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‘Gaia’ Is A Shocking, Claustrophobic, Novel Eco-Horror Journey

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As a subgenre, eco-horror has a stunning pedigree going back at least as far as the 1954 kaiju classic Godzilla, influencing films as diverse as Them! (1954), The Birds (1963) through to The Stuff (1985), Mimic (1997), Splinter (2008), and Annihilation (2018). It’s often a highly interesting genre from a conceptual standpoint, able to highlight ecological issues like deforestation, fracking, or climate change. The most interesting aspect of quality eco-horror at its best, however, is its upending of traditional hierarchies that are central to most Western ideologies—that humanity is exempt from natural laws and at the top of the metaphorical food chain, the dominant species.

But what if we weren’t?

Jaco Bouwer’s Gaia excels in the eco-horror terrain, offering impressive scares and drama, great performances, and offering larger than life stakes for its central characters. The film sees park rangers Gabi (Monique Rockman) and Winston (Anthony Oseyemi) on a forest surveillance mission that gets interrupted when a suspicious human destroys the pair’s drone. The two have encountered a pair of mysterious mud-covered humans who seem to have their own distinct relgion connected to the surrounding ecology—and soon they run into post-human somethings that suggest deeper, weirder events are occurring.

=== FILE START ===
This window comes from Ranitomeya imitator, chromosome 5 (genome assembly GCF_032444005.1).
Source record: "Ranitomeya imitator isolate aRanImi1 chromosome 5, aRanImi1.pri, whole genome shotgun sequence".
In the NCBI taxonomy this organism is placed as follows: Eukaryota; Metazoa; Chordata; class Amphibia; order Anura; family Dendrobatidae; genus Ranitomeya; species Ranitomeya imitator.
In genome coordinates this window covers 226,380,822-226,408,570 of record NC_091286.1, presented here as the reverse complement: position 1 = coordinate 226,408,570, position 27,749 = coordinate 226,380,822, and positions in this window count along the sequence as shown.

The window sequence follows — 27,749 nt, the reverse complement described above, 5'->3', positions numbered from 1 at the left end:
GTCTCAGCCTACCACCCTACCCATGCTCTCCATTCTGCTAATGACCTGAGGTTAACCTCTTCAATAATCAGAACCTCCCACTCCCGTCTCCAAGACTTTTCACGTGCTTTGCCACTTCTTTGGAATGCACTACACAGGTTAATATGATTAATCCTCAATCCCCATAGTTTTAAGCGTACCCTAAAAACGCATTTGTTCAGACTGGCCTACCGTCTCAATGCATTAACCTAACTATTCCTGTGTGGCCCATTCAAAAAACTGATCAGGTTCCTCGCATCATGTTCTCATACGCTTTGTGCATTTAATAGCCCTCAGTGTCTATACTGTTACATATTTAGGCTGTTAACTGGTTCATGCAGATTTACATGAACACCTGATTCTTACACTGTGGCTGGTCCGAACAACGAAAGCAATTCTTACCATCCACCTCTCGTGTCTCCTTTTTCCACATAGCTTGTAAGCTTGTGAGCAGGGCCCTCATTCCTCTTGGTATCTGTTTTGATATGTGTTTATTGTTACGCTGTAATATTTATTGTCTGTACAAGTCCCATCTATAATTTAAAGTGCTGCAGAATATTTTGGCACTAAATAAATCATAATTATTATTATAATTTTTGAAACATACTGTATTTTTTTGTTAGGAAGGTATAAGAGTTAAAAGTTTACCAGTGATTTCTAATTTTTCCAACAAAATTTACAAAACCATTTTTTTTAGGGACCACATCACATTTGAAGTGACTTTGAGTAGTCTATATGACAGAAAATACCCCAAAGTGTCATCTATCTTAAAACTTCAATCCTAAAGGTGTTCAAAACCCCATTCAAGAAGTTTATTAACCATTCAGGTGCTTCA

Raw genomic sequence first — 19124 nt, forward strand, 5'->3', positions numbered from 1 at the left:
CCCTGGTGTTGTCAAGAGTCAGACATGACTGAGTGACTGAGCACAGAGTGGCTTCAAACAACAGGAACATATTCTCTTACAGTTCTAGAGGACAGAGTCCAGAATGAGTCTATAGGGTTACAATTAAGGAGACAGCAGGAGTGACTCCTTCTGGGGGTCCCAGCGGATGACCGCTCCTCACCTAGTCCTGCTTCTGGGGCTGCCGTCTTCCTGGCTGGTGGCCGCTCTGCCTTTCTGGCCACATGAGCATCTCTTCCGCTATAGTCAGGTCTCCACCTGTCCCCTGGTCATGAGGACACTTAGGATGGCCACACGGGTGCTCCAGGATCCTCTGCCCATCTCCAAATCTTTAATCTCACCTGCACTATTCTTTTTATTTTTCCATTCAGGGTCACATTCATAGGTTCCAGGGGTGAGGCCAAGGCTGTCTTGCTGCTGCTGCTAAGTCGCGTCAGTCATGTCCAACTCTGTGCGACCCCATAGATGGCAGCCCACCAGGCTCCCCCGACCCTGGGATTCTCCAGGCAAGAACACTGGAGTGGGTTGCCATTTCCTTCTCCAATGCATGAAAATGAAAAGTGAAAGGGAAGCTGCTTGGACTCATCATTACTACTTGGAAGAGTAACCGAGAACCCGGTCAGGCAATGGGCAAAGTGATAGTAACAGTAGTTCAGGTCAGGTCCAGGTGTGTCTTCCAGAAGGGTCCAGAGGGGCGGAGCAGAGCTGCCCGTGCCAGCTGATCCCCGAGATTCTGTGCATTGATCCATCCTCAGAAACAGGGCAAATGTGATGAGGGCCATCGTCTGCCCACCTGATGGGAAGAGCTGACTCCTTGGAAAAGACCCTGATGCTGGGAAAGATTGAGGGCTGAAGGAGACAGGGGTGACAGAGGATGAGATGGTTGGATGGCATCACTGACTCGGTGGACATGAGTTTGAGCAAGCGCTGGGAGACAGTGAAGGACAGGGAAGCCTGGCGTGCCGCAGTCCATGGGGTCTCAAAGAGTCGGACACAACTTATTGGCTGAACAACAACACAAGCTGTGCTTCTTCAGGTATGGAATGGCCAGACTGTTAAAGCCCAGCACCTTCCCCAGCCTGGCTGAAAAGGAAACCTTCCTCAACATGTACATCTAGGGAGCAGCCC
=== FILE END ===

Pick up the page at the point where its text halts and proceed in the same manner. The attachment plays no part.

Jorrie van der Walt’s cinematography is beautiful and haunting, deeply embedded in the surrounding forest and its isolated greenery. The creature design reflects the best of both eco-and-body horror; it’s shocking and truly frightening, especially when situated within the film’s larger narrative. The story itself, moreover, builds to a strong conclusion with wide-ranging implications.

In a film with a cast of four, a lot weighs on any individual performance. Monique Rockman gives an excellent, emotionally complex turn as ‘Gabi’, while Carel Nel’s ‘Barend’ steals the show with a combination of complex kindness, subtle menace, and mystery. While these two performances add a lot to the film’s larger-than-life narrative, all four players do an excellent job of giving grounded, rich performances.

Gaia is one of the stronger eco-horror works of recent memory, with excellently conceived and executed body horror elements, great tension, talented performances, and a conclusion with major implications for the future of humanity (within the film’s world). It’s a great entry into the horror canon, and well worth the time of genre fans.

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